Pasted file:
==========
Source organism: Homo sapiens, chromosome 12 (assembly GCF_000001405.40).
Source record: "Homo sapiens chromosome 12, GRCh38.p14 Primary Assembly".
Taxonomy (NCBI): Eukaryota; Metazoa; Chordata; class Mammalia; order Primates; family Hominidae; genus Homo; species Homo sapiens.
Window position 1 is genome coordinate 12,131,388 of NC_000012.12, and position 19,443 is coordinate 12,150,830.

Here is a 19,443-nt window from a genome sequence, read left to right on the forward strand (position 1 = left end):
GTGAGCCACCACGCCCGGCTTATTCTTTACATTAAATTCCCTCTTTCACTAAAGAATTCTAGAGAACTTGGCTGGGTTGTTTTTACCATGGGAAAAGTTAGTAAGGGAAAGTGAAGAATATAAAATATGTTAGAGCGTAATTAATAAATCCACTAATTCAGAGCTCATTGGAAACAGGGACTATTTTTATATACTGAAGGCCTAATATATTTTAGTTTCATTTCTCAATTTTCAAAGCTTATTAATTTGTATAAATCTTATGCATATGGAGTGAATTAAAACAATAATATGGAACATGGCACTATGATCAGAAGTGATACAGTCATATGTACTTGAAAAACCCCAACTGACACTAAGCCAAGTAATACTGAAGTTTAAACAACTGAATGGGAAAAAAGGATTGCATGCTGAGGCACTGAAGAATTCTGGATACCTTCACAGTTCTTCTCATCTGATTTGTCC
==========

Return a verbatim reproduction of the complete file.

Source organism: Homo sapiens, chromosome 12 (assembly GCF_000001405.40).
Source record: "Homo sapiens chromosome 12, GRCh38.p14 Primary Assembly".
Taxonomy (NCBI): Eukaryota; Metazoa; Chordata; class Mammalia; order Primates; family Hominidae; genus Homo; species Homo sapiens.
Window position 1 is genome coordinate 12,131,388 of NC_000012.12, and position 19,443 is coordinate 12,150,830.

Here is a 19,443-nt window from a genome sequence, read left to right on the forward strand (position 1 = left end):
GTGAGCCACCACGCCCGGCTTATTCTTTACATTAAATTCCCTCTTTCACTAAAGAATTCTAGAGAACTTGGCTGGGTTGTTTTTACCATGGGAAAAGTTAGTAAGGGAAAGTGAAGAATATAAAATATGTTAGAGCGTAATTAATAAATCCACTAATTCAGAGCTCATTGGAAACAGGGACTATTTTTATATACTGAAGGCCTAATATATTTTAGTTTCATTTCTCAATTTTCAAAGCTTATTAATTTGTATAAATCTTATGCATATGGAGTGAATTAAAACAATAATATGGAACATGGCACTATGATCAGAAGTGATACAGTCATATGTACTTGAAAAACCCCAACTGACACTAAGCCAAGTAATACTGAAGTTTAAACAACTGAATGGGAAAAAAGGATTGCATGCTGAGGCACTGAAGAATTCTGGATACCTTCACAGTTCTTCTCATCTGATTTGTCC